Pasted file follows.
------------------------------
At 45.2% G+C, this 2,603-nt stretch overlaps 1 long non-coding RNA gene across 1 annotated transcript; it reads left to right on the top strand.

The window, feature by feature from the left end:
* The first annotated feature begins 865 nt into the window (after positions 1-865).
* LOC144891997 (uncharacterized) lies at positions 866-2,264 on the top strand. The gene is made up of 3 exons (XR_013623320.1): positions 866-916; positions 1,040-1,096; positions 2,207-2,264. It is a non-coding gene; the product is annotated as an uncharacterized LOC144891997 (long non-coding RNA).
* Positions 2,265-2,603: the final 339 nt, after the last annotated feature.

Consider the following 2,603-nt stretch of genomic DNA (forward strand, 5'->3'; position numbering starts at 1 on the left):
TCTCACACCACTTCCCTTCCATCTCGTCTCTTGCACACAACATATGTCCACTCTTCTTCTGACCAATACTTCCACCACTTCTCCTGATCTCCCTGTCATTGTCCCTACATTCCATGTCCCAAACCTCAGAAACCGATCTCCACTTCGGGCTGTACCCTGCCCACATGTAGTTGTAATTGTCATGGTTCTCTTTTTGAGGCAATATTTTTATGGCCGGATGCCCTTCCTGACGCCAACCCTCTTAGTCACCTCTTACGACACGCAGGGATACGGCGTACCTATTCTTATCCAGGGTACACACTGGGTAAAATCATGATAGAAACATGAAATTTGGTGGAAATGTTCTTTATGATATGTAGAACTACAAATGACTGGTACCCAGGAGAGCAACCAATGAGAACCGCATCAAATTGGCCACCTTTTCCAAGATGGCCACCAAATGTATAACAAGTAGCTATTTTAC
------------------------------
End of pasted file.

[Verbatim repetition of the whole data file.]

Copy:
At 45.2% G+C, this 2,603-nt stretch overlaps 1 long non-coding RNA gene across 1 annotated transcript; it reads left to right on the top strand.

The window, feature by feature from the left end:
* The first annotated feature begins 865 nt into the window (after positions 1-865).
* LOC144891997 (uncharacterized) lies at positions 866-2,264 on the top strand. The gene is made up of 3 exons (XR_013623320.1): positions 866-916; positions 1,040-1,096; positions 2,207-2,264. It is a non-coding gene; the product is annotated as an uncharacterized LOC144891997 (long non-coding RNA).
* Positions 2,265-2,603: the final 339 nt, after the last annotated feature.

Consider the following 2,603-nt stretch of genomic DNA (forward strand, 5'->3'; position numbering starts at 1 on the left):
TCTCACACCACTTCCCTTCCATCTCGTCTCTTGCACACAACATATGTCCACTCTTCTTCTGACCAATACTTCCACCACTTCTCCTGATCTCCCTGTCATTGTCCCTACATTCCATGTCCCAAACCTCAGAAACCGATCTCCACTTCGGGCTGTACCCTGCCCACATGTAGTTGTAATTGTCATGGTTCTCTTTTTGAGGCAATATTTTTATGGCCGGATGCCCTTCCTGACGCCAACCCTCTTAGTCACCTCTTACGACACGCAGGGATACGGCGTACCTATTCTTATCCAGGGTACACACTGGGTAAAATCATGATAGAAACATGAAATTTGGTGGAAATGTTCTTTATGATATGTAGAACTACAAATGACTGGTACCCAGGAGAGCAACCAATGAGAACCGCATCAAATTGGCCACCTTTTCCAAGATGGCCACCAAATGTATAACAAGTAGCTATTTTAC